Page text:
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Article: Extended statistical learning as an account for slow vocabulary growth

TitleExtended statistical learning as an account for slow vocabulary growth
Authors
Issue Date2012
Citation
Journal of Child Language, 2012, v. 39, n. 1, p. 105-129 How to Cite?
AbstractStokes (2010) compared the lexicons of English-speaking late talkers (LT) with those of their typically developing (TD) peers on neighborhood density (ND) and word frequency (WF) characteristics and suggested that LTs employed learning strategies that differed from those of their TD peers. This research sought to explore the cross-linguistic validity of this conclusion. The lexicons (production, not recognition) of 208 French-speaking two-year-old children were coded for ND and WF. Regression revealed that ND and WF together predicted 62% of the variance in vocabulary size, with ND and WF uniquely accounting for 53% and 9% of that variance respectively. Epiphenomenal findings were ruled out by comparison of simulated data sets with the actual data. A generalized Mann-Whitney test showed that children with small vocabularies had significantly higher ND values and significantly lower WF values than children with large vocabularies. An extended statistical learning theory is proposed to account for the findings. © Copyright Cambridge University Press 2011.
Persistent Identifierhttp://hdl.handle.net/10722/221437
ISSN
2015 Impact Factor: 1.174
2015 SCImago Journal Rankings: 0.787

 

DC FieldValueLanguage
dc.contributor.authorStokes, Stephanie F.-
dc.contributor.authorKern, Sophie-
dc.contributor.authorSantos, Christophe Dos-
dc.date.accessioned2015-11-19T03:36:59Z-
dc.date.available2015-11-19T03:36:59Z-
dc.date.issued2012-
dc.identifier.citationJournal of Child Language, 2012, v. 39, n. 1, p. 105-129-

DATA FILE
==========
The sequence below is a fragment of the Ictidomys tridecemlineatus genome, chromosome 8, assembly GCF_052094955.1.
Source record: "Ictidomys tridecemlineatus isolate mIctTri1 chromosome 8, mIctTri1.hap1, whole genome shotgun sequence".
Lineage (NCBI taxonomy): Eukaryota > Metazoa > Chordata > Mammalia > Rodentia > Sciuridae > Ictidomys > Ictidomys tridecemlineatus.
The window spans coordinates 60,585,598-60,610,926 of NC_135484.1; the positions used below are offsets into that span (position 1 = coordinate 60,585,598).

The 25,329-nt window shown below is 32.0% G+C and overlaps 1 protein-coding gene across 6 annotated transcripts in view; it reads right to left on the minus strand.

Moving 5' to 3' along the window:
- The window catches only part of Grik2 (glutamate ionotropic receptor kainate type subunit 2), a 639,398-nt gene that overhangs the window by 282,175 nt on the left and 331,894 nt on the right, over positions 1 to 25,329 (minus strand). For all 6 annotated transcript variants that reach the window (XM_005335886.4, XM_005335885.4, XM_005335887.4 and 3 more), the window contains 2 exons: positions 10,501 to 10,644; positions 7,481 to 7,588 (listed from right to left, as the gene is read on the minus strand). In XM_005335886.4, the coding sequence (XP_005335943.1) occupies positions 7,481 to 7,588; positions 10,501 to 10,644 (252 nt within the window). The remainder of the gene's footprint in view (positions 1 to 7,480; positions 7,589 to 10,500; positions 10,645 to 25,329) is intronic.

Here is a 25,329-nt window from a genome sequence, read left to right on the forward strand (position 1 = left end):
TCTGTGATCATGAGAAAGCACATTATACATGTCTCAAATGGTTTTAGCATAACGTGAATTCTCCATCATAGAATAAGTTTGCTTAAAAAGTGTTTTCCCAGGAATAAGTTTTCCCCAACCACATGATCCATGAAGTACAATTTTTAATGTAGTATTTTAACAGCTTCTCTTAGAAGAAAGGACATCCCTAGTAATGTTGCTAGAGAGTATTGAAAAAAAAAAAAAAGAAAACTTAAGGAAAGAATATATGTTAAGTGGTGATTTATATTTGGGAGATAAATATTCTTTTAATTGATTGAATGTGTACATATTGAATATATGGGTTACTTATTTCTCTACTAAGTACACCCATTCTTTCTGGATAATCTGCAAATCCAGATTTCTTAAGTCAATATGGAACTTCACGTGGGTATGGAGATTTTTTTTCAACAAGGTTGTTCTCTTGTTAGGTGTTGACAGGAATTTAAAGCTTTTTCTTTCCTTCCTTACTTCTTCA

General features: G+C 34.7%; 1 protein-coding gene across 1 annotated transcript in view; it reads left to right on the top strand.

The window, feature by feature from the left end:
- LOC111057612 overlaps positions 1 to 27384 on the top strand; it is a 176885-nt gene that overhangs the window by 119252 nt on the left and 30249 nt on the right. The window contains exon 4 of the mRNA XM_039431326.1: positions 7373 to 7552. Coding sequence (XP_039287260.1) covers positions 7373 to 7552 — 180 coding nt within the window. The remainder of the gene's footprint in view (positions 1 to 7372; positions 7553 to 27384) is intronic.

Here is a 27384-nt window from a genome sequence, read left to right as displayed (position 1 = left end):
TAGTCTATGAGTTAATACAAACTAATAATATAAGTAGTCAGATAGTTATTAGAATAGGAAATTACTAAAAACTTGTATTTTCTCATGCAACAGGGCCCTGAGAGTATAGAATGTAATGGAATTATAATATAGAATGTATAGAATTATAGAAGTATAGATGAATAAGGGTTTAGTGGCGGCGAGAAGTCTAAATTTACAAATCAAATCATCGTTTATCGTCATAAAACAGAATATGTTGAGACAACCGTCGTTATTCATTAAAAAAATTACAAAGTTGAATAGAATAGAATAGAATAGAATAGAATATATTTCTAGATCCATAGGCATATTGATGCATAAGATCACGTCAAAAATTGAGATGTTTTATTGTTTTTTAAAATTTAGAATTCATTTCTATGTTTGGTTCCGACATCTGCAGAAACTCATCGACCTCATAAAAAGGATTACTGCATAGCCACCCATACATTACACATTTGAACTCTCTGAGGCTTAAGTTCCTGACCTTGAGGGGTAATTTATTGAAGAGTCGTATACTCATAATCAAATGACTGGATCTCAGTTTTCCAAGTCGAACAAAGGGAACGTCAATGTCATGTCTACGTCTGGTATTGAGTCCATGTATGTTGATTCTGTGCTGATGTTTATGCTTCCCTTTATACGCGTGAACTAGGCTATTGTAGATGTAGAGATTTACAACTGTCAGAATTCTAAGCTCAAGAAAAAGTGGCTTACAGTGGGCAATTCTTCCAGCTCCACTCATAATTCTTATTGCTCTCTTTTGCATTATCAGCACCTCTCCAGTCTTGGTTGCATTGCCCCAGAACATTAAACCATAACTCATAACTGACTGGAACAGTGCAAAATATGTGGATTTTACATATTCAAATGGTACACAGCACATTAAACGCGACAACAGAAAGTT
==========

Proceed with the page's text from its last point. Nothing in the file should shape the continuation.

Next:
dc.identifier.issn0305-0009-
dc.identifier.urihttp://hdl.handle.net/10722/221437-
dc.description.abstractStokes (2010) compared the lexicons of English-speaking late talkers (LT) with those of their typically developing (TD) peers on neighborhood density (ND) and word frequency (WF) characteristics and suggested that LTs employed learning strategies that differed from those of their TD peers. This research sought to explore the cross-linguistic validity of this conclusion. The lexicons (production, not recognition) of 208 French-speaking two-year-old children were coded for ND and WF. Regression revealed that ND and WF together predicted 62% of the variance in vocabulary size, with ND and WF uniquely accounting for 53% and 9% of that variance respectively. Epiphenomenal findings were ruled out by comparison of simulated data sets with the actual data. A generalized Mann-Whitney test showed that children with small vocabularies had significantly higher ND values and significantly lower WF values than children with large vocabularies. An extended statistical learning theory is proposed to account for the findings. © Copyright Cambridge University Press 2011.-
dc.languageeng-
dc.relation.ispartofJournal of Child Language-
dc.titleExtended statistical learning as an account for slow vocabulary growth-
dc.typeArticle-
dc.description.natureLink_to_subscribed_fulltext-
dc.identifier.doi10.1017/S0305000911000031-
dc.identifier.pmid21729369-
dc.identifier.scopuseid_2-s2.0-82955239850-
dc.identifier.volume39-
dc.identifier.issue1-
dc.identifier.spage105-
dc.identifier.epage129-
dc.identifier.eissn1469-7602-

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